“In November 1940, Zanuck, having made the key decision for Huw as narrator, made two more critical decisions, writing [then director William] Wyler that Huw ‘should never grow up’ (Tyrone Power was to have played the grown-up Huw) and that ‘now is the time to for us to start talking in terms of drama and audience.  I was bored to death by the repetition of the strike business and of starving babies, etc., etc.  It all seems old hash to me.'”  (John Ford: The Man and His Films.  Tess Gallagher.  p. 184-185).  That was the primary focus of the film – the events as viewed only through a child.  The voiceover carries a good part of the book’s narration with it and keeps the film closer to the original text (certain things had to be pulled out to meet the Production Code) but the decision to keep Huw a child naturally limits some of the action of the book and limits the viewpoint, as Huw is forced to endure all of these events in a close period of time and without the chance for an adult reaction.  And with the de-emphasis on the social themes at play, it weakens a bit the themes of the book for a book that never quite worked for me in the first place.

The Credits:

Directed by John Ford.  Screen Play by Philip Dunne.  Based on the Novel by Richard Llewellyn.

Hold-Back-The-Dawn-posterHold Back the Dawn

The Film:

I have already reviewed this film once.  It is still a difficult film to get hold of, but it is available out there for ILL, so if you have somehow never seen it (very likely), then definitely get hold of it and watch it.  It has good performances and is the last of the Wilder films which he wrote but did not direct.

holdThe Source:

Hold Back the Dawn by Ketti Frings  (1940)

This, to be frank, is a bit of a slog of a novel.  It is about various characters who are desperate to get to the US, fleeing all of the problems then arising in Europe, one in particular, who got married in France, and is trying to be re-united with his American wife.  But due to visa issues and quotas, all of these characters are stuck in Mexico, desperately hoping to get across the border to a land they view as their last chance.  Much of the dialogue is banal and the characters are hard to distinguish from one another.

Note:  In my original review, you’ll note that I credited this story as “Memo to a Movie Producer”.  That’s what the IMDb says.  TCM explains it better, as that was the title of a screen story, which Frings then turned into a novel before the film was released.

The Adaptation:

This is the brilliance of Wilder and Brackett.  There are at least characters in the book who resemble the two characters that Boyer and de Havilland play on screen.  But there really isn’t anyone who corresponds to the Paulette Goddard character.  That makes sense, given how much of her role was beefed up after the famous incident where Wilder got incensed with Boyer and starting slashing his scenes.  The novel can easily be skipped (and has been – I got a copy from a New York library through ILL – while it’s true that at some point they probably stopped stamping the date due slip, the last time it was due according to the slip was 1950).  Watch the film, provided you ever get the chance.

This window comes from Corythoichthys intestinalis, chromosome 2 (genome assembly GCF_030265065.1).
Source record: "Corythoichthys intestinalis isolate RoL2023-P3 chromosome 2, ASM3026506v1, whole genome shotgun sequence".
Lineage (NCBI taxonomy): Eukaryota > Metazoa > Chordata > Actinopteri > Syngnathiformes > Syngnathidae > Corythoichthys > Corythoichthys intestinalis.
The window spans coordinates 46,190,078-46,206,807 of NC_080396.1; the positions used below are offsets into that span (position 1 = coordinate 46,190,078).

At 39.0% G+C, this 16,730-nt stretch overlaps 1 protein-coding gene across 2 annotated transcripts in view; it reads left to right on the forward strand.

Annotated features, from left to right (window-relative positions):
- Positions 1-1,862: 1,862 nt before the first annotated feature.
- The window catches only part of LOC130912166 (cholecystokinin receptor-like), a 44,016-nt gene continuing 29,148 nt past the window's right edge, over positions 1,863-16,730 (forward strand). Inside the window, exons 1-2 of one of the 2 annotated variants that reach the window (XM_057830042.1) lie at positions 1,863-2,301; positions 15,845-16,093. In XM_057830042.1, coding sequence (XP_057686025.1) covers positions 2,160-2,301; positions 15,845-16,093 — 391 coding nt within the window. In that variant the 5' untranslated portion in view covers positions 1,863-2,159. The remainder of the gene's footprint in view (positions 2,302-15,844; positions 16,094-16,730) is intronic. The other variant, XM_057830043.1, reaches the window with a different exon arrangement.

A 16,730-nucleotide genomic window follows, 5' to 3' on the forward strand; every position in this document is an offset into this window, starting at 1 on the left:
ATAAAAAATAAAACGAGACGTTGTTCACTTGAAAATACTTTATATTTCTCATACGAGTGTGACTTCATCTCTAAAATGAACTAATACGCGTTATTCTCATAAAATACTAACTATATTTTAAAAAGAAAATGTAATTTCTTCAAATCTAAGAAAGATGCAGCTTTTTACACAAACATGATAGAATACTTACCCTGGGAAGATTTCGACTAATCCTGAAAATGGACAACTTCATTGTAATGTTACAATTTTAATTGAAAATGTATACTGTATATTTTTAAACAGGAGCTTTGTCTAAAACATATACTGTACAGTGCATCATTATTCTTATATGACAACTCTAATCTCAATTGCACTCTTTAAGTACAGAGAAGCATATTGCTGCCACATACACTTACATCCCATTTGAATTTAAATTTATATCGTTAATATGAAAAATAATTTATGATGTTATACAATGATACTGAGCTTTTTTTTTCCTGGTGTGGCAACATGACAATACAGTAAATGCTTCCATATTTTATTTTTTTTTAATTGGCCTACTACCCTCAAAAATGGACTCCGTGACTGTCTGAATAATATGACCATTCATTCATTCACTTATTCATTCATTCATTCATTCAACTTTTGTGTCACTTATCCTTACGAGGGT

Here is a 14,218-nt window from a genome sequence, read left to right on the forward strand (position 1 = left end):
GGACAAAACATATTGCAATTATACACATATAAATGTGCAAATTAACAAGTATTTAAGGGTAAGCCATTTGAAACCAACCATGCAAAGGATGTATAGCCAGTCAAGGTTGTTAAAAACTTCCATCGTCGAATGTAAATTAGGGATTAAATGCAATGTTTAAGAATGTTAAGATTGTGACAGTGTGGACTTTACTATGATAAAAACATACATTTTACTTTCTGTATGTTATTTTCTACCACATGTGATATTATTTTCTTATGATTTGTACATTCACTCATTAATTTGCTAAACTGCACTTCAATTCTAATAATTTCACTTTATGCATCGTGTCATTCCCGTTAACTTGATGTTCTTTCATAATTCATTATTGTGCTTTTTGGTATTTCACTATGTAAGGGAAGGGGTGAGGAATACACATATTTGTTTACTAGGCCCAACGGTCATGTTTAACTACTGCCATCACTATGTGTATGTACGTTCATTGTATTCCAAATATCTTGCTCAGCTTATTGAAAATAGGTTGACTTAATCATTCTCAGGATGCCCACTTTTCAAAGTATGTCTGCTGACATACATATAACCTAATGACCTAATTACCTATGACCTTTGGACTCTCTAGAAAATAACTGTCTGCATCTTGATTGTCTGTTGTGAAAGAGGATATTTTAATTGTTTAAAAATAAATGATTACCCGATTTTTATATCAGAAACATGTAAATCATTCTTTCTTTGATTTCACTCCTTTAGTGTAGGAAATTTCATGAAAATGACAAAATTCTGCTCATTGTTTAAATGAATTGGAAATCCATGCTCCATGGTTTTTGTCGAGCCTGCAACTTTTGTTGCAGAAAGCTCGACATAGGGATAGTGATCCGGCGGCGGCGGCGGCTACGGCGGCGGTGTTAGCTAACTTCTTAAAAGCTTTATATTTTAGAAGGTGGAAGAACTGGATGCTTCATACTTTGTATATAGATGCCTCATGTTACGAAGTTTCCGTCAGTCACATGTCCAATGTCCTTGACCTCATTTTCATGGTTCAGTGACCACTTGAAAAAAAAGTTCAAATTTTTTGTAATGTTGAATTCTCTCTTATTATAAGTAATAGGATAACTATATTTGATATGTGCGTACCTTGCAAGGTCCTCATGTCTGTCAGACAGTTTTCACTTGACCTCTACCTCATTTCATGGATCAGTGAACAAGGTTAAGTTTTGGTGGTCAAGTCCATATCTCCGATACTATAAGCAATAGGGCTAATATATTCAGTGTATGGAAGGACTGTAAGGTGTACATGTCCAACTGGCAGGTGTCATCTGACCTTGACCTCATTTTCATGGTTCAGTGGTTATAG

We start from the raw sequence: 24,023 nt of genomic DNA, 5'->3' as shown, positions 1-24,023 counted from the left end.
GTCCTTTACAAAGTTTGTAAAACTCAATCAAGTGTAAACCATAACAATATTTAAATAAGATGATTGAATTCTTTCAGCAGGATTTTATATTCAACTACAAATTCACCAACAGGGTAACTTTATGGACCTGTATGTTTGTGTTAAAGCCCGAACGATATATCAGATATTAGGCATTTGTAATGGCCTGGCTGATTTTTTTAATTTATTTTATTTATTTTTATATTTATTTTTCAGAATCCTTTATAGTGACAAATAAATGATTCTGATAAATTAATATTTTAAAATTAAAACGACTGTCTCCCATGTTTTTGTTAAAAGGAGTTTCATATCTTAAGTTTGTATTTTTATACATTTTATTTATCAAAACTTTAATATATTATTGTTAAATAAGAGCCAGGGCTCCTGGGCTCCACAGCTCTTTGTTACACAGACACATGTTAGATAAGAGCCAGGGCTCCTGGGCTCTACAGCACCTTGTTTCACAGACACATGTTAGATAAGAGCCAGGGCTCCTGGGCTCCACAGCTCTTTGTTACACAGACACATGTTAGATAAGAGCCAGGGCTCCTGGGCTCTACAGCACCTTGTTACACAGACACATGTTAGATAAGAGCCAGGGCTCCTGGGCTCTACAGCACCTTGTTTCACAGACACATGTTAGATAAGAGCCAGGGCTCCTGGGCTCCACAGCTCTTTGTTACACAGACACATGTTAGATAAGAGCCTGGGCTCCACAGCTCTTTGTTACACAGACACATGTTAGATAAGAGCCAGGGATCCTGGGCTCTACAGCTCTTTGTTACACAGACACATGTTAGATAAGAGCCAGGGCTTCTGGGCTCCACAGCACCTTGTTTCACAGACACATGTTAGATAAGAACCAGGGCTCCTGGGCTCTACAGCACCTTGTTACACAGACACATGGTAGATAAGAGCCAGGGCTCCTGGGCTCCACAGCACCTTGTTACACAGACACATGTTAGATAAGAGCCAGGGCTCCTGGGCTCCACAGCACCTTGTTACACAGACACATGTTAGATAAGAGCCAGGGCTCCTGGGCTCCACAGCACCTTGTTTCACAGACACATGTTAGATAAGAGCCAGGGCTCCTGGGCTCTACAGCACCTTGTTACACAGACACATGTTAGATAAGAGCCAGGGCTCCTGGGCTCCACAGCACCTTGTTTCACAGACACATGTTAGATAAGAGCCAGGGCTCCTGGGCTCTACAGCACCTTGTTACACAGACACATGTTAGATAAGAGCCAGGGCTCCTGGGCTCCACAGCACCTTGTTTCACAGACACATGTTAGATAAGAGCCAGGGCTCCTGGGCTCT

The Credits:

Directed by Mitchell Leisen.  Written by Charles Brackett and Billy Wilder.  From a Story by Ketti Frings.  The IMDb lists Richard Maibaum as an uncredited contributor to screenplay construction and Manuel Reachi as an uncredited contributing writer.

meet-john-doe-movie-poster-1941-1020143619Meet John Doe

The Film:

Frank Capra hoped this was the story that would liberate him from the pigeon-holing that the critics had done to him (this is not speculation or analysis – Capra himself said as much in his autobiography).  Yet, in a lot of ways this film is a natural extension of the films that he had already made.  It is easy to look at this film, at the cynical reporter who hooks on to someone, at the cynical look at the world that is redeemed in the end, and see that it’s from the same director who had already given us Mr. Deeds Goes to Town and Mr. Smith Goes to Washington.

The core of the film’s story comes from the original short story upon which it was based: a man, feeling that society has become corrupt, decides  that he will kill himself.  Suddenly a movement rallies around the man and he finds himself suddenly becoming important and people are actually listening to him simply because of something he said in an offhand manner.  The film builds around that in a more cynical manner, in that the man himself didn’t say this, but it was the idea of a fired newspaper reporter on her way out the door.  That the reporter is played this time by Barbara Stanwyck rather than Jean Arthur doesn’t really make the character any different than she was in Deeds and Smith.

Maybe that’s part of the reason why this film doesn’t work quite as well as the other two films.  Stanwyck is just as (and probably more) believable as Jean Arthur was in her cynicism.  But she’s not nearly as believable in the more redemptive role required for later in the film.  After all, a man has promised to kill himself, and there’s no way that will work for the ending of the film, especially when the man is played by Gary Cooper (in a performance that, in some ways, actually works better than his Oscar-winning performance in Sergeant York, also from this year, because he gets to be a more believable person rather than just the “aw, shucks” Gary Cooper guy).  So, of course, we will have to work our way to some kind of happy ending, and that’s really why this is a *** film rather than the **** great film that Deeds and Smith were.